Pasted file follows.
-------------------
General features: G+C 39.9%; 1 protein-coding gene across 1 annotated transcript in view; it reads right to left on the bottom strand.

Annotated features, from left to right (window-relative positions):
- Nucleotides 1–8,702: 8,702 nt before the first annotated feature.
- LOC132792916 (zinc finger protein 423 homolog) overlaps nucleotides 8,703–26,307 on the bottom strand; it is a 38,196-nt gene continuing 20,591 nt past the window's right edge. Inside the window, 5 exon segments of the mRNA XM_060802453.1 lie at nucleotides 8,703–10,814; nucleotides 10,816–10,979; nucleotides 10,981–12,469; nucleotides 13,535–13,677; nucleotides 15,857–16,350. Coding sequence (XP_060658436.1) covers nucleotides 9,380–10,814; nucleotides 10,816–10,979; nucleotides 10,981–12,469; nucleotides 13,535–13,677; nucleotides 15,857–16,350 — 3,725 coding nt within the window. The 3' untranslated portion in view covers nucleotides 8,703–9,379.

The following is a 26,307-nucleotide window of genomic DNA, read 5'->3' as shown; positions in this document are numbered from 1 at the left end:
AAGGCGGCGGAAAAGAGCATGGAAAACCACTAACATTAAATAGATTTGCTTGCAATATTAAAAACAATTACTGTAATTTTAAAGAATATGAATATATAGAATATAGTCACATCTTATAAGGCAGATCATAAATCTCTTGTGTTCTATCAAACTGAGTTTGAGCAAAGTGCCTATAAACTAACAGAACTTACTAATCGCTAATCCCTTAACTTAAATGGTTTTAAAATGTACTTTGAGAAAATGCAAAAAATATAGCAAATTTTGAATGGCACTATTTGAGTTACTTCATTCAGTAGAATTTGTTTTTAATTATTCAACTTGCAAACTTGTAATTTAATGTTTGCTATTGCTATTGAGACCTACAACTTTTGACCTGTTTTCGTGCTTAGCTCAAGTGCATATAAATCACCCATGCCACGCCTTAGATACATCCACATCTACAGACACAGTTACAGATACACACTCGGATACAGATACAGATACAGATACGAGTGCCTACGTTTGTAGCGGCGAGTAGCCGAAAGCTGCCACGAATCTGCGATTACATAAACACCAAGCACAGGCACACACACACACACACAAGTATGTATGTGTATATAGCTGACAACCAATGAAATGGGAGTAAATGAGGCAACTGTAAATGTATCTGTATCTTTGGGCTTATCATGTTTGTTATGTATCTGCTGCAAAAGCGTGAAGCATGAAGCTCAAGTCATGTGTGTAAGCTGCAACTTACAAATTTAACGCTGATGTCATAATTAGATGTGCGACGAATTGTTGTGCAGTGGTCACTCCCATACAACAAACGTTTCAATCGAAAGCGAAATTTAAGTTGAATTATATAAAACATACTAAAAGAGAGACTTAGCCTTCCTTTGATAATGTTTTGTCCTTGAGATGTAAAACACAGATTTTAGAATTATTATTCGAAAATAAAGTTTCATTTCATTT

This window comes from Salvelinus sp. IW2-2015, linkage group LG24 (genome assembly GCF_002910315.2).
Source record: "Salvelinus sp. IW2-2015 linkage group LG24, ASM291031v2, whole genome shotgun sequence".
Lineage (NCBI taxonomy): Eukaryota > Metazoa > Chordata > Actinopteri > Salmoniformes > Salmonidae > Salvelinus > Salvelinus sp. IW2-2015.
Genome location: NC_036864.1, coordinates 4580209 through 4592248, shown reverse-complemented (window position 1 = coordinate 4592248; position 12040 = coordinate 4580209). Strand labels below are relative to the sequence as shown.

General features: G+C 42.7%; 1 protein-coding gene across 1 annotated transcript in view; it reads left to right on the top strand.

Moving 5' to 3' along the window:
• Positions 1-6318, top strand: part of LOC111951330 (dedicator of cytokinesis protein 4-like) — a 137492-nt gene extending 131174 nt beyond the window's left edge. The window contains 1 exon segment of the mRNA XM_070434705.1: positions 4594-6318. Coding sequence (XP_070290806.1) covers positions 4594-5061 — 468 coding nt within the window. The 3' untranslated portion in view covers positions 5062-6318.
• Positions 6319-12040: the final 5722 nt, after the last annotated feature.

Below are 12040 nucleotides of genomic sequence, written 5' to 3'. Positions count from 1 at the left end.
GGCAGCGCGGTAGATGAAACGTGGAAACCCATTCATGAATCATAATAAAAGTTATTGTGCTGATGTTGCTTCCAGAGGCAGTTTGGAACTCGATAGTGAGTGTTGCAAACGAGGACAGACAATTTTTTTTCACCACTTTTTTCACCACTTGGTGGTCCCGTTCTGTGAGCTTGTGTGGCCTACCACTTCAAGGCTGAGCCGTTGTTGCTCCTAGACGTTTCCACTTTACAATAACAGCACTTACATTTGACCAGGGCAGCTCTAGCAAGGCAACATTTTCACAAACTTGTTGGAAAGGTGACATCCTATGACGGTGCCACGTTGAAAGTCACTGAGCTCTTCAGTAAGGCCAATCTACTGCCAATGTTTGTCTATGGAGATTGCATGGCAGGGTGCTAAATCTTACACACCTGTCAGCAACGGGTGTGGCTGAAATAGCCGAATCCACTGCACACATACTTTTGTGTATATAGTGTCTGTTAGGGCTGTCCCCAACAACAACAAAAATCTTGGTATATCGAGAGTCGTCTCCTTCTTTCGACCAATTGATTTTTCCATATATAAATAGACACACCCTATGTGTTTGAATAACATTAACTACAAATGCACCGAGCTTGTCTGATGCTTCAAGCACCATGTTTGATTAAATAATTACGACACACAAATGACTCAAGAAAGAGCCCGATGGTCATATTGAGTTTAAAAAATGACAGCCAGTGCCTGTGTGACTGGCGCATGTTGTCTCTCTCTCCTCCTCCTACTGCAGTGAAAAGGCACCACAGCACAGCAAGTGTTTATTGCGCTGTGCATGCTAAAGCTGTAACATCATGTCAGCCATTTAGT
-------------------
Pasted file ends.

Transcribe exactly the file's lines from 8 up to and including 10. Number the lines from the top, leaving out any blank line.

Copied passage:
Source record: "Salvelinus sp. IW2-2015 linkage group LG24, ASM291031v2, whole genome shotgun sequence".
Lineage (NCBI taxonomy): Eukaryota > Metazoa > Chordata > Actinopteri > Salmoniformes > Salmonidae > Salvelinus > Salvelinus sp. IW2-2015.
Genome location: NC_036864.1, coordinates 4580209 through 4592248, shown reverse-complemented (window position 1 = coordinate 4592248; position 12040 = coordinate 4580209). Strand labels below are relative to the sequence as shown.